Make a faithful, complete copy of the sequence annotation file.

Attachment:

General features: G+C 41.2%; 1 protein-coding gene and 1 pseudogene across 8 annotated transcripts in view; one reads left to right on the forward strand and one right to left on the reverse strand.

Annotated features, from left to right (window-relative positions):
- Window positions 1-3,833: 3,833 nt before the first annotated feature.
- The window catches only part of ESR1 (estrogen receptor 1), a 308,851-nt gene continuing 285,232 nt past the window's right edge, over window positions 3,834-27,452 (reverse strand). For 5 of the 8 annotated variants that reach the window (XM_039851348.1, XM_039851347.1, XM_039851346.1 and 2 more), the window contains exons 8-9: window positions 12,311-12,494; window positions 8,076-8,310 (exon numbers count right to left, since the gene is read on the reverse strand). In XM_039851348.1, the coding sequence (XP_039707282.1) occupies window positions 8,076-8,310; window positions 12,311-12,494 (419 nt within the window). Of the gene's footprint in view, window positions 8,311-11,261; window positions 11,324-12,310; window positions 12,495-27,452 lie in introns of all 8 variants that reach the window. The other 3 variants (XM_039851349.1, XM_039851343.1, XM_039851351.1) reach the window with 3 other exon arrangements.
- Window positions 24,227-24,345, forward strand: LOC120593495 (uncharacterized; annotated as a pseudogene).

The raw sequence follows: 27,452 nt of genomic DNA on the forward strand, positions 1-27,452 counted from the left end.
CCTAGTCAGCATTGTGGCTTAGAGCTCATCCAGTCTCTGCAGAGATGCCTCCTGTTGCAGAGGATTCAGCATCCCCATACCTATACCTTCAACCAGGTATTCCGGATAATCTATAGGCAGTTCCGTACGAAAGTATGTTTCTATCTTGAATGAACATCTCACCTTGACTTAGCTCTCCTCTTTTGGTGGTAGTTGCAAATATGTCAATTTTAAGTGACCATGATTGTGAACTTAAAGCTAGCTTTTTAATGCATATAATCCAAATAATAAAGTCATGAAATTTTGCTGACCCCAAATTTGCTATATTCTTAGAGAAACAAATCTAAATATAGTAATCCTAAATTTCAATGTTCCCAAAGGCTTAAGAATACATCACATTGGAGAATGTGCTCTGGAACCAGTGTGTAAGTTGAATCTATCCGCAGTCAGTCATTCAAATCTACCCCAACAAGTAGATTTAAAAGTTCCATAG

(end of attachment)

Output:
General features: G+C 41.2%; 1 protein-coding gene and 1 pseudogene across 8 annotated transcripts in view; one reads left to right on the forward strand and one right to left on the reverse strand.

Annotated features, from left to right (window-relative positions):
- Window positions 1-3,833: 3,833 nt before the first annotated feature.
- The window catches only part of ESR1 (estrogen receptor 1), a 308,851-nt gene continuing 285,232 nt past the window's right edge, over window positions 3,834-27,452 (reverse strand). For 5 of the 8 annotated variants that reach the window (XM_039851348.1, XM_039851347.1, XM_039851346.1 and 2 more), the window contains exons 8-9: window positions 12,311-12,494; window positions 8,076-8,310 (exon numbers count right to left, since the gene is read on the reverse strand). In XM_039851348.1, the coding sequence (XP_039707282.1) occupies window positions 8,076-8,310; window positions 12,311-12,494 (419 nt within the window). Of the gene's footprint in view, window positions 8,311-11,261; window positions 11,324-12,310; window positions 12,495-27,452 lie in introns of all 8 variants that reach the window. The other 3 variants (XM_039851349.1, XM_039851343.1, XM_039851351.1) reach the window with 3 other exon arrangements.
- Window positions 24,227-24,345, forward strand: LOC120593495 (uncharacterized; annotated as a pseudogene).

The raw sequence follows: 27,452 nt of genomic DNA on the forward strand, positions 1-27,452 counted from the left end.
CCTAGTCAGCATTGTGGCTTAGAGCTCATCCAGTCTCTGCAGAGATGCCTCCTGTTGCAGAGGATTCAGCATCCCCATACCTATACCTTCAACCAGGTATTCCGGATAATCTATAGGCAGTTCCGTACGAAAGTATGTTTCTATCTTGAATGAACATCTCACCTTGACTTAGCTCTCCTCTTTTGGTGGTAGTTGCAAATATGTCAATTTTAAGTGACCATGATTGTGAACTTAAAGCTAGCTTTTTAATGCATATAATCCAAATAATAAAGTCATGAAATTTTGCTGACCCCAAATTTGCTATATTCTTAGAGAAACAAATCTAAATATAGTAATCCTAAATTTCAATGTTCCCAAAGGCTTAAGAATACATCACATTGGAGAATGTGCTCTGGAACCAGTGTGTAAGTTGAATCTATCCGCAGTCAGTCATTCAAATCTACCCCAACAAGTAGATTTAAAAGTTCCATAG